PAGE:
Triton moves toward health care's cutting edge

Newly renovated health and sciences facility features state-of-the-art technology

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By Michael Romain

Staff Reporter

Doug Olson, Triton College's vice president of academic affairs, was working the touch screen of an Anatomage Table as if it were an iPad when suddenly — after a few minutes of pressing various commands and sliding things out of the way — the digitized image of a real-life cadaver popped up, startling John Lambrecht, Triton's associate vice-president of facilities.

The table is the cutting-edge, 21st-century version of a cadaver lab, but without the formaldehyde fumes and the complications of dealing with an actual body. And it's only one piece among truckloads of state-of-the-art medical equipment being installed in the college's newly renovated health and sciences facility, formally called the "H Building." 

The building, which is set to open for classes Aug. 24, houses a range of programs in areas such as nursing, nuclear medicine, ophthalmology and surgical technology. In addition to the Anatomage Tables, there's also an actual cadaver lab that, by way of a wall-length window, opens to an adjoining classroom where students can observe dissections directly or on television monitors. 

"Very few community colleges have this size of a cadaver lab," said Lambrecht, who noted that the renovations to the building cost about $16 million. They were funded primarily by a state capital grant, which covered 75 percent of the project's total costs. The grant was announced by former Gov. Pat Quinn in February 2014. 

Lambrecht said the 70,000-square-foot building achieved a silver LEED [Leadership in Energy and Environmental Design] certification. It also features a brand new generating plant that's separate from the facility's usable space. 

"We wanted to replicate a hospital experience for students in the program," said Olson, adding that, with today's technology, that experience has become much more reliant on digital simulation and flexible learning environments.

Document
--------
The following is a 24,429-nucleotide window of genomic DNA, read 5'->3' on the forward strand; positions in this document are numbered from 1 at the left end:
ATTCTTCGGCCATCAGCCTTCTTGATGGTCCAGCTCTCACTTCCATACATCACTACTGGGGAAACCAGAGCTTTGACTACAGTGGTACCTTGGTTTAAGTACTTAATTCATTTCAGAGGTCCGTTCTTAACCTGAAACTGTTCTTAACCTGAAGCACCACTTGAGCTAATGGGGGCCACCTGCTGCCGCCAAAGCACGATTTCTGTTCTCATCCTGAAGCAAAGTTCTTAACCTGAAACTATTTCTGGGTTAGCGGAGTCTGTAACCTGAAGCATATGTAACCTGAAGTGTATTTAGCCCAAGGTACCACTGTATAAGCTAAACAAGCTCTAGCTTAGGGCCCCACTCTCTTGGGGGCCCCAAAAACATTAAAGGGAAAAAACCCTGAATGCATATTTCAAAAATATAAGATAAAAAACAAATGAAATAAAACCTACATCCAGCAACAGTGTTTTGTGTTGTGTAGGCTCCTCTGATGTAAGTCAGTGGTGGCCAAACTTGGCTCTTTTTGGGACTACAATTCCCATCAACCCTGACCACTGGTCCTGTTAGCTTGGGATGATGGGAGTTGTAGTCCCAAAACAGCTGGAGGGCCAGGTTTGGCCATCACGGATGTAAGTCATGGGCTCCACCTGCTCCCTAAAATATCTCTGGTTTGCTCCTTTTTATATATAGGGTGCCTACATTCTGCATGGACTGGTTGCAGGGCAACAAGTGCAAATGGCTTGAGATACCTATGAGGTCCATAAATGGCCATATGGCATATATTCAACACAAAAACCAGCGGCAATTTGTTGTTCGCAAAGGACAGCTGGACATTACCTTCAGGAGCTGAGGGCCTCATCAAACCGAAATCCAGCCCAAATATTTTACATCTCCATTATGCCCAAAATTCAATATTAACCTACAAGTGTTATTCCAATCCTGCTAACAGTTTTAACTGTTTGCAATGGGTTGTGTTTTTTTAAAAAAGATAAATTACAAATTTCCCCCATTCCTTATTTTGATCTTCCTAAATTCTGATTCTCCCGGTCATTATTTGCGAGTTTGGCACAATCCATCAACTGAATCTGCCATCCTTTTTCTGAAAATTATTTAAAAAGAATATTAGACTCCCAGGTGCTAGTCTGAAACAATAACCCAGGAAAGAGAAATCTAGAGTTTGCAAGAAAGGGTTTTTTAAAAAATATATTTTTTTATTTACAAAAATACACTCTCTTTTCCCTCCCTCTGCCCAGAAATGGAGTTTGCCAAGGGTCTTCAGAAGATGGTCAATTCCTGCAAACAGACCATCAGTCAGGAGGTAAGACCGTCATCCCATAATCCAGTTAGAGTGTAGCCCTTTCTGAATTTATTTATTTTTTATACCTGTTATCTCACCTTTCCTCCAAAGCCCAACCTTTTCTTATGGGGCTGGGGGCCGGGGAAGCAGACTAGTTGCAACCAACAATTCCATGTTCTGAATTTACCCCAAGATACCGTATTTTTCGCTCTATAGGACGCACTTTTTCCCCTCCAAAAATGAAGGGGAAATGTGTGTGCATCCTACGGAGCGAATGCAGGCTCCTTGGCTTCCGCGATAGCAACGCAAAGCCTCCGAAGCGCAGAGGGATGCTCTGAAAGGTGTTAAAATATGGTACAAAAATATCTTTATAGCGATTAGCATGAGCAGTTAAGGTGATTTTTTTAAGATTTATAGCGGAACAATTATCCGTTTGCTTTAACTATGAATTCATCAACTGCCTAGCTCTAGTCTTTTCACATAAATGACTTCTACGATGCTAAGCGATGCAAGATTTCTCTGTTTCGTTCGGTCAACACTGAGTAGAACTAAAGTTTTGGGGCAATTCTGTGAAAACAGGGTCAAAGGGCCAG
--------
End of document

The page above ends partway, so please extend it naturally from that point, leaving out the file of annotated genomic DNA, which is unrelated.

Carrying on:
The desks in classrooms are on wheels; biology labs are 'dry' and stocked with electronic learning equipment, rather than moldy petri dishes, which allows them to be used for other things, such as English lectures; and instructors can now perform open-heart surgery on a touch screen, with images transmitted to projectors for the whole class to see while sitting in cushioned, ergonomically perfect Herman Miller Sayl chairs. 

"These are gesture projectors," said Lambrecht, pointing at what appeared to be a regular white marker board in a first-floor computer lab. "When the projector is projecting, you go up there, use your finger or pencil cap, and you can write on the actual white board as it projects onto that image." 

"Some of the smart boards will actually allow you to go up with a QR code, snap it and then the notes that are on the board will appear on your cellphone," said Olson. 

And then there are the overhead lights in the replica surgical theaters on the second floor, which also houses several rooms stocked with replica hospital beds, in addition to replica hospital rooms. 

"Some hospitals in this area don't even have these," Olson said of the overhead lights.

The H Building's transformation coincides with what amounts to a virtual construction boom at the River Grove institution. A multitude of other projects are in the works as part of the school's $53 million Campus Renewal Project — a roughly $14 million renovation to the east athletic complex is scheduled to be completed in December. The project also includes modernizing the student center and child development center, among other capital improvements. 

Lambrecht said Triton sold bonds in September 2014 to fund the Renewal Project and that the bonds will be fully repaid "by direct funds from the college."

But the new construction shouldn't affect tuition rates, said Olson and Lambrecht.  

"We had a tuition schedule we approved five years ago. We showed a tuition increase every year for the past five years. This is our fifth year, so it's not really any [impact]," Olson said. 

"There's no guarantee there won't be a tuition increase in the next five years; we never know what can happen with the state […] but there won't be a tuition increase associated with the bond sale," Lambrecht said.


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